by Richard Keyt, Arizona LLC and estate planning lawyer
If you own an interest in an Arizona limited liability company in your name (rather than through a trust), you owe it to your family and loved ones to prepare now for your death. If you do not, then in addition to leaving them your Arizona LLC, you may also be leaving them an expensive, lengthy and public probate to legally transfer the company from your estate to your heir(s). Please plan now and save your loved ones the costs and headaches of a probate.
You must understand what will happen to your membership interest in your LLC you die so you cannot minimize the consequences of your death on your loved ones. Ask yourself these very important questions:
1. Do you care who inherits your interest in the Company when you die? If the answer is no, skip the rest of this article.
2. Who will inherit your membership interest in the company when you die? Will you pick who inherits your LLCs or will it be the state of your residence? Each state has laws called the law of intestate succession. These laws are the rules for determining who inherits property when the owner of the property fails to make the selection. The way you determine who inherits your property when you die (rather than the state making the determination) is by adopting one of the following methods while you are alive:
a. Own property jointly with rights of survivorship with one or more joint owners. If you hold title to property this way, then when one joint owner dies, the ownership interest of the deceased owner goes automatically by operation of law to the surviving joint owners. The last joint owner alive will own the entire property. However, if the last survivor does not plan for the transfer of the property on the survivor’s death, a probate will be necessary (unless it is a small estate) and the law of intestate succession will determine who inherits the property.
b. Prepare and sign a valid Last Will & Testament. Property left by a Will will have to go through probate unless your estate qualifies as a small estate.
c. Prepare and sign a Trust and transfer the Membership Interest to the Trust. This avoids probate, but is the most expensive option.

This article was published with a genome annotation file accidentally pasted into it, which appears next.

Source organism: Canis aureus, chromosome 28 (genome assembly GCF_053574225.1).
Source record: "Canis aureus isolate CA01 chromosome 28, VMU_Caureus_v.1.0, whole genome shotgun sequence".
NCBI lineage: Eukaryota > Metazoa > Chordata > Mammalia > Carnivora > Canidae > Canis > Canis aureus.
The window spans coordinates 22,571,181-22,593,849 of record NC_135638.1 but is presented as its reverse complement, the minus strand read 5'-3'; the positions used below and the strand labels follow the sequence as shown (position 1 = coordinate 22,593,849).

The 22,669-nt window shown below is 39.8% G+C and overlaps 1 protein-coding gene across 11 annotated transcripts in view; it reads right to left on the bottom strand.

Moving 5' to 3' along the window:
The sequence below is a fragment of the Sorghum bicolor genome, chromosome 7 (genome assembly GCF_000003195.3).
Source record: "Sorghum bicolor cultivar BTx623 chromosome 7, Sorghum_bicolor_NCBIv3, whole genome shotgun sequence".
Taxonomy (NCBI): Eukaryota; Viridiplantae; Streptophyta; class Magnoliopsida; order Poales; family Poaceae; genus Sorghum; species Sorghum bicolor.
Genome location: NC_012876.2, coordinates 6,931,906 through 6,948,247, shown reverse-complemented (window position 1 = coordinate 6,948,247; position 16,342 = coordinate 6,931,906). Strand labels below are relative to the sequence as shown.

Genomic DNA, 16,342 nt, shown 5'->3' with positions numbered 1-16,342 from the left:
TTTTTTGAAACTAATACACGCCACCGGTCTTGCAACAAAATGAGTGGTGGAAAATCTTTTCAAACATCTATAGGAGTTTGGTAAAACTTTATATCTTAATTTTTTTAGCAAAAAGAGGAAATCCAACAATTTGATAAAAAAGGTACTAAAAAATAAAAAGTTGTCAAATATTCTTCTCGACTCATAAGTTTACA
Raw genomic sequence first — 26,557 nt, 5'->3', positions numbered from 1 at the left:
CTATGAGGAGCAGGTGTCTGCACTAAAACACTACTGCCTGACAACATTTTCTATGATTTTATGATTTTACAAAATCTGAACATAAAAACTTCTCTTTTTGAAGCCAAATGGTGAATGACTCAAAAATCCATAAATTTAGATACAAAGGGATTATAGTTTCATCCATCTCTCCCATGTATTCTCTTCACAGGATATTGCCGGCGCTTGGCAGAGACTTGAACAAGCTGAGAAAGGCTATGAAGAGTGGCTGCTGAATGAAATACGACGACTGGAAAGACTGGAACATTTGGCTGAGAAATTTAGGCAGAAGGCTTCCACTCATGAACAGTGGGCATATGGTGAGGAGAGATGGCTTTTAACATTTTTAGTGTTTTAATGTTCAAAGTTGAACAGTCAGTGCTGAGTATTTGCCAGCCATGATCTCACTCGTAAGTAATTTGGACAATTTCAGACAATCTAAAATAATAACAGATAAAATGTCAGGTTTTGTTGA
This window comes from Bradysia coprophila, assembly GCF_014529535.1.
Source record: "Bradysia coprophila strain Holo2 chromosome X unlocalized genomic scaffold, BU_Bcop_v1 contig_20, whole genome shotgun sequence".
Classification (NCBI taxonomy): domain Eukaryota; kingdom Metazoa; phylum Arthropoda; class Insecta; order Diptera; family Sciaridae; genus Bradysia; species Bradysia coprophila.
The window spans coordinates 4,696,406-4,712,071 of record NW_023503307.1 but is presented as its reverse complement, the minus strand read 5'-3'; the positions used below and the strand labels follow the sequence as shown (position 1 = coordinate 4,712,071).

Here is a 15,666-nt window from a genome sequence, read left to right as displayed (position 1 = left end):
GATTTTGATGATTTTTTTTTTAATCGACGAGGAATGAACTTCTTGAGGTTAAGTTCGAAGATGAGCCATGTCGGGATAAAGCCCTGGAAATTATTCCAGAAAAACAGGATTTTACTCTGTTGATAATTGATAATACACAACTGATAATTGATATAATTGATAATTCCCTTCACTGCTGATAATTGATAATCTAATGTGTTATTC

d. Prepare and sign a Transfer of Membership Interest Testament. The least expensive option.
These options are discussed in more detail below.
3. You must know the answer to question 2 above because if you do not, your membership interest in your LLC may not be inherited by your desired heir(s) or it may go to your desired heir(s) only after an expensive and public probate court proceeding.
4. If you are married and your spouse will inherit your membership interest in the Company, who will inherit your spouse’s membership interest in the company when your spouse dies? If your spouse will inherit your membership interest on your death, you must know the answer to this question because if you do not, your membership interest inherited by your spouse may not go to your desired heir(s) after your spouse’s death or it may go to your desired heir(s) only after an expensive and public probate.
You Must Have a Death Plan
Do you have a plan in place by which you pick who inherits your interest in the company or will the State of Arizona decide who inherits your membership interest in your Arizona LLC? If you have a plan that picks your heir(s) does it avoid probate or does the transfer on death happen automatically, which is what occurs when your membership interest is owned by a Trust or if you have signed a Transfer of Membership Interest Testament.
What You Must Do to Insure that When You Die Your Membership Interest Will be Inherited by the Person(s) You Chose as Quickly and Inexpensively as Possible